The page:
The difficulty with photographing sticker art or graffiti stickers is that it’s really difficult to provide context for the sticker without losing all the details that might make it interesting to begin with. This context versus context struggle exists when photographing just about any sort of street art or graffiti, but it’s especially true with stickers. They are usually so small that you have to get inches away for a good photo, but then it’s hardly clear if the sticker is on a busy street or in a leafy suburb, surrounded by other interesting things or the lone bit of culture for an entire block. This is especially important with illegal work like stickers where an artist is taking a risk to put something in a particular location of their choice (okay admittedly stickers are not all that risky). Understanding the context of the piece can really add to my appreciation for it. I don’t know if I’ve the first person or the thousandth to figure this out and I don’t consider myself a serious photographer, but I think I’ve stumbling across an interesting way to take photos of stickers that balances context and content: Panorama mode.
My iPhone has a panorama mode that I don’t think I’d ever used until earlier this summer, when I accidentally realized it could be useful for photographing stickers. I was just fooling around with my iPhone, seeing if the panorama mode could work if you had something up very close and also something far away that both needed to be in focus. So I tested it by photographing a sticker and trying to move from the sticker to some background elements across the street. I saw the resulting image and suddenly I hardly cared about my little experiment. I saw a photograph that captured the details of a sticker while still giving context to its placement, and I fell instantly in love with the technique.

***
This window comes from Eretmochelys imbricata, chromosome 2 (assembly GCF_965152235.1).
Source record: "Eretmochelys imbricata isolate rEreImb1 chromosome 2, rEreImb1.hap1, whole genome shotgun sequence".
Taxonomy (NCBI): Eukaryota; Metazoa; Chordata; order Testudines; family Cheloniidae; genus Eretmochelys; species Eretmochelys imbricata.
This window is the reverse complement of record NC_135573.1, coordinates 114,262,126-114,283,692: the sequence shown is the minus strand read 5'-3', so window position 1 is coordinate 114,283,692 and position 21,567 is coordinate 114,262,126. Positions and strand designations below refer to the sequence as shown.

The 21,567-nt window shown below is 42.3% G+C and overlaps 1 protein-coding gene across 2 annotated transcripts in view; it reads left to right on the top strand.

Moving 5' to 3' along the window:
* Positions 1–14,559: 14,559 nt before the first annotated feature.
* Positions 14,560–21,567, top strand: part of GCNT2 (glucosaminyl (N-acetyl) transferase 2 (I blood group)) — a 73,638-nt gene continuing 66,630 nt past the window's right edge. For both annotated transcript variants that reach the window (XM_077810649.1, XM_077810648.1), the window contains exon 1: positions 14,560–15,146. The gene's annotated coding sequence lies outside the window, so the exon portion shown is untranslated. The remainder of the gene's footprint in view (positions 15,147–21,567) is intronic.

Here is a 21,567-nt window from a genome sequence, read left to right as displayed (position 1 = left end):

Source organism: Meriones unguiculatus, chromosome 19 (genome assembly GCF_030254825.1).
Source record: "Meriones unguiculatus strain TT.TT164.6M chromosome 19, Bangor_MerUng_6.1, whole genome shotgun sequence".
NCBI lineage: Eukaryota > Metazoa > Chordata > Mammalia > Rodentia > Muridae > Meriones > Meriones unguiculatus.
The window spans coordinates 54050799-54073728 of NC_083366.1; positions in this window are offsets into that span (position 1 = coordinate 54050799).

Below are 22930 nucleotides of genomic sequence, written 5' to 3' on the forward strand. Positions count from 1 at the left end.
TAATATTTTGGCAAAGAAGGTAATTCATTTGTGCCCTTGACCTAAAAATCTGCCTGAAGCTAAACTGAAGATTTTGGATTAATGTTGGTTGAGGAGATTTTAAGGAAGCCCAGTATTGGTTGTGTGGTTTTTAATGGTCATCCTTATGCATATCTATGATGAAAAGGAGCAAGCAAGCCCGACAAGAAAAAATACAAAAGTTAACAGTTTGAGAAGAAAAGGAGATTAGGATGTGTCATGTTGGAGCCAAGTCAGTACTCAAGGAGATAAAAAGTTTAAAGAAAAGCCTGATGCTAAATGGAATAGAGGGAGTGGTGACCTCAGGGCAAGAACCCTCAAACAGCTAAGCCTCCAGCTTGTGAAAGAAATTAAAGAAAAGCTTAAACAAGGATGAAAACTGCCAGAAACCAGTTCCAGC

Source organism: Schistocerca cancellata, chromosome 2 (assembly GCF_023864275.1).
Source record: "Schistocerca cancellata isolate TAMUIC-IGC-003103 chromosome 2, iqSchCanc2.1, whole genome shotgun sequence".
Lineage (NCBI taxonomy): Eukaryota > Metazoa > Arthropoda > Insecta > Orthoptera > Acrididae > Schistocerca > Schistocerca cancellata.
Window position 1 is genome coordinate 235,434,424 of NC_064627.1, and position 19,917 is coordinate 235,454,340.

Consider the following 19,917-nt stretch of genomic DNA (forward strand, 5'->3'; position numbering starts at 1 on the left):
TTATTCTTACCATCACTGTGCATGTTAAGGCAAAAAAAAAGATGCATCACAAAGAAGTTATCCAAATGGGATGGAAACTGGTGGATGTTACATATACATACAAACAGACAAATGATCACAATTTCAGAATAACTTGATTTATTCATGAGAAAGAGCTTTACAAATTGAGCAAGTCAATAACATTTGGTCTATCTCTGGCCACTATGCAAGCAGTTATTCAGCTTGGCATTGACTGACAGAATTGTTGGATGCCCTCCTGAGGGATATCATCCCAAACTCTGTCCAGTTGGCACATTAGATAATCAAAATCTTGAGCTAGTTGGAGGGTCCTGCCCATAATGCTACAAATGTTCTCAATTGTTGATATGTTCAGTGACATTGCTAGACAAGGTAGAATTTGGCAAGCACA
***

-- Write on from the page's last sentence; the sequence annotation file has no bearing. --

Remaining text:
Obviously taking photos with a wide angle lens or in panorama mode is nothing new, but I can’t remember ever having seen it used for this purpose before. If anyone wants to prove me wrong, please leave a comment. I’d love to see what other people have been doing with this technique.
What do you think of this technique? Does it is balance content and context well enough? These are just some early shots by me, and I’m no photographer, so if you think you can take this further and do it better, please do and let me know how it goes. I would love to see others improve upon this. For me, it’s made documenting stickers so much more fun and fulfilling. Anyone can photograph another printed André the Giant sticker, but this technique highlights how context can make even printed stickers unique so long as the placement is interesting.
Endless Canvas’ Special Delivery warehouse show looks like it’s got some cool work from Swampy, GATS, Feral Child and others, but really it’s clear that photos do not do the show justice and that you had to be there.
Oakland has some of the most exciting and slightly underground graffiti and street art going on the USA right now, and GATS (which stands for Graffiti Against The System) is one of the most exciting guys in that already exciting city. iamOTHER is making some videos about what’s going on in Oakland, with a particular focus on GATS. The first part of that series is above.
This post on Hyperallergic pretty much exactly echos my thoughts about a Kickstarter project that hopes to raise $1 million to temporarily cover New York’s water tanks in art by celebrities and celebrity artists (and a couple of cool artists too, admittedly).
One of the most under-appreciated but active street art and graffiti scenes in the USA must be in Oakland, California. Luckily, the site Endless Canvas does great job of posting some of the highlights of what’s going on. Here are a few of my favorite pieces that were just photographed in the last two months…